I caught a few minutes of the popular TV show Duck Dynasty the other day to see what all the hoopla was about.
The hit reality series is just the opposite of about every other reality show out there. It’s a functional family whose members love each other, and, for all intents and purposes, seem happy. In fact, if you’ve seen the show, you’re likely familiar with the family’s patriarch, Phil Robertson, and his mantra, “happy, happy, happy.” This made me think of a book I read several years ago called The Happiness Advantage.
The author, Shawn Achor, postulates that while our brains are hard-wired to perform at the highest levels when we’re in a positive state of mind, we too often find reasons for putting off happiness. We’ve all done it. “When I land that new account, I’ll be happy.” “When I lose 10 pounds, I’ll be happy.” “When I get that big promotion, I’ll be happy.” The problem is that on the way to achieving those goals, we’re putting ourselves in a holding pattern that makes it harder to reach them.
Beyond putting off happiness ourselves, outside forces often combat happiness and positivity. We’ve all worked alongside negative people who are not only negative about work, but life outside of work as well . . . family, friends and society in general. It’s a draining experience, and unfortunately, negativity can be catching. After being around negative people, you can end up in a sour mood, feeling as if it’s you against the world.
Another way negativity can creep in is when you dwell on the past or worry incessantly about the future. A wise person once said, “There are two days in every week about which we should not worry . . . yesterday with its mistakes and cares, its faults and blunders, its aches and pains. Yesterday has passed forever beyond our control. The other day we should not worry about is tomorrow with its possible adversities, its burdens, its large promise and poor performance. Tomorrow’s sun will rise. Until it does, we have no stake in tomorrow, for it is yet unborn.” While you can’t affect something that’s already happened, you can affect the perspective you take on it. And while there are many elements of your future you can’t control, you can decide to focus on those you can.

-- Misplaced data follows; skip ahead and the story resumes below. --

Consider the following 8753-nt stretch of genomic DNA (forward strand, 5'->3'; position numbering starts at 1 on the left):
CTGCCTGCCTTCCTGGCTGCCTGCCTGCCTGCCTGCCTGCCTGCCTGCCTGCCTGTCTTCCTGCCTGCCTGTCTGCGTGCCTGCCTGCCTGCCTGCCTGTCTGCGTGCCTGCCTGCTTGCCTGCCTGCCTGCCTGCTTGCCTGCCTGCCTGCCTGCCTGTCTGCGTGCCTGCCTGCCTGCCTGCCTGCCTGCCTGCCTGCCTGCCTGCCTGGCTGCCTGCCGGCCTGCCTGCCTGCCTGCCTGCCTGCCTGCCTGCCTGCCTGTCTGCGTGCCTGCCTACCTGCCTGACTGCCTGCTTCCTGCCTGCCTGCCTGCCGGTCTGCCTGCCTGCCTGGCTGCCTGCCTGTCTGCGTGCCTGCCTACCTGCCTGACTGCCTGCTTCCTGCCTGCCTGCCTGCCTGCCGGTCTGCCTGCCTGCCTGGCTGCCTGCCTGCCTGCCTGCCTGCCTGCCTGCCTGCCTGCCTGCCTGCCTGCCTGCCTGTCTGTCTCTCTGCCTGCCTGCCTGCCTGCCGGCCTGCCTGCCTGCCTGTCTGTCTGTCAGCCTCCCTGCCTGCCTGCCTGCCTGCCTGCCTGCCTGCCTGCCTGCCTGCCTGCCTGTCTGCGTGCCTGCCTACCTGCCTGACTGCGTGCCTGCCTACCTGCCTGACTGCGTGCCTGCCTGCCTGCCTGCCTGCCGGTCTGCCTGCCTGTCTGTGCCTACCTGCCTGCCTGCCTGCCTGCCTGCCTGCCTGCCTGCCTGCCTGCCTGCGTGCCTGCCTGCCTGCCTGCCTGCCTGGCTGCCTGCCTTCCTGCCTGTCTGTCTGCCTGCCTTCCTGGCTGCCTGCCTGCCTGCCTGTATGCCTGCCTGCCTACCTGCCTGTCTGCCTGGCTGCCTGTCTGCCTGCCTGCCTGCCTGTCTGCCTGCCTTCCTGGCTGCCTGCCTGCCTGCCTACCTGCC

But there is light at the end of the tunnel, according to Achor and many others out there who study the effect of positivity on our lives. They theorize that we can actually train our brains to be more positive. For example, we can try to avoid tackling too many things at once. When we focus on small, manageable goals, we feel more in control. Another example involves turning failures into opportunities. If you think you had a great idea or solution for a customer, but he or she turned it down, that doesn’t mean you should just give up on it and assume it was a bad idea. Maybe the idea would work for another customer.
You can spread positivity by not limiting yourself or others around you. One belief I’ve always adhered to in my company is that you never know where the next great idea will come from. It might be a new business idea from someone in the admin department or a new idea for how to streamline an internal process from someone on the creative team. That’s why I’m open to ideas from anyone in my company. In fact, some of the most inspired ideas I’ve received have come from the most unlikely sources.
Autonomy is another factor that I believe breeds positivity in the workplace. When you’re given autonomy to do your job, you take responsibility for your actions and you feel more in control. I’m not talking about being a control freak, but focusing on those areas that we can control. Whatever your take is on happiness, there certainly seems to be some validity in the theory that positivity can give you a distinct advantage when it comes to attaining your goals in life. With all that can be achieved by thinking positively, the value of being “happy, happy, happy” is apparent. Phil Robertson may just be on to something with his now-famous mantra.